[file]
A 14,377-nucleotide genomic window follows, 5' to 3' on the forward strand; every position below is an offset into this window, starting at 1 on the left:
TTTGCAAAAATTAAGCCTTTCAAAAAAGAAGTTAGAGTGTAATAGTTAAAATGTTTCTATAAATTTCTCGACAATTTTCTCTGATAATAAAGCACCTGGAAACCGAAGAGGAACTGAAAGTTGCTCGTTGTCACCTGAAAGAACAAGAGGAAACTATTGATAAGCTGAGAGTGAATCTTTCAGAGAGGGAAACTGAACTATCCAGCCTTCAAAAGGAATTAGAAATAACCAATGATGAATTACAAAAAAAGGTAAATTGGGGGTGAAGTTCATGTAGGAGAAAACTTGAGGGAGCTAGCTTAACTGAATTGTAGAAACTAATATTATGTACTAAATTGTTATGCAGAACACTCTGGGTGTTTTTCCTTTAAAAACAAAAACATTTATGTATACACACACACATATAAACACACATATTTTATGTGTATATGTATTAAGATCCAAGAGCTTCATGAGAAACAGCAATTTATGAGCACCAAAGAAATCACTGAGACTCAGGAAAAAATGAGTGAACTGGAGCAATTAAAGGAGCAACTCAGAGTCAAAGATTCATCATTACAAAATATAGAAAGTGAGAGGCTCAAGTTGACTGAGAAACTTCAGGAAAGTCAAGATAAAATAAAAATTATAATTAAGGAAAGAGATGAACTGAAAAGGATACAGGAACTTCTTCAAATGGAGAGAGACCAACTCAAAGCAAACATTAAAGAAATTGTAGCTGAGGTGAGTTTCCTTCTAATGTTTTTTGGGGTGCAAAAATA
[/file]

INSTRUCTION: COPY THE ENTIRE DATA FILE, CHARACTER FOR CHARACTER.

A 14,377-nucleotide genomic window follows, 5' to 3' on the forward strand; every position below is an offset into this window, starting at 1 on the left:
TTTGCAAAAATTAAGCCTTTCAAAAAAGAAGTTAGAGTGTAATAGTTAAAATGTTTCTATAAATTTCTCGACAATTTTCTCTGATAATAAAGCACCTGGAAACCGAAGAGGAACTGAAAGTTGCTCGTTGTCACCTGAAAGAACAAGAGGAAACTATTGATAAGCTGAGAGTGAATCTTTCAGAGAGGGAAACTGAACTATCCAGCCTTCAAAAGGAATTAGAAATAACCAATGATGAATTACAAAAAAAGGTAAATTGGGGGTGAAGTTCATGTAGGAGAAAACTTGAGGGAGCTAGCTTAACTGAATTGTAGAAACTAATATTATGTACTAAATTGTTATGCAGAACACTCTGGGTGTTTTTCCTTTAAAAACAAAAACATTTATGTATACACACACACATATAAACACACATATTTTATGTGTATATGTATTAAGATCCAAGAGCTTCATGAGAAACAGCAATTTATGAGCACCAAAGAAATCACTGAGACTCAGGAAAAAATGAGTGAACTGGAGCAATTAAAGGAGCAACTCAGAGTCAAAGATTCATCATTACAAAATATAGAAAGTGAGAGGCTCAAGTTGACTGAGAAACTTCAGGAAAGTCAAGATAAAATAAAAATTATAATTAAGGAAAGAGATGAACTGAAAAGGATACAGGAACTTCTTCAAATGGAGAGAGACCAACTCAAAGCAAACATTAAAGAAATTGTAGCTGAGGTGAGTTTCCTTCTAATGTTTTTTGGGGTGCAAAAATA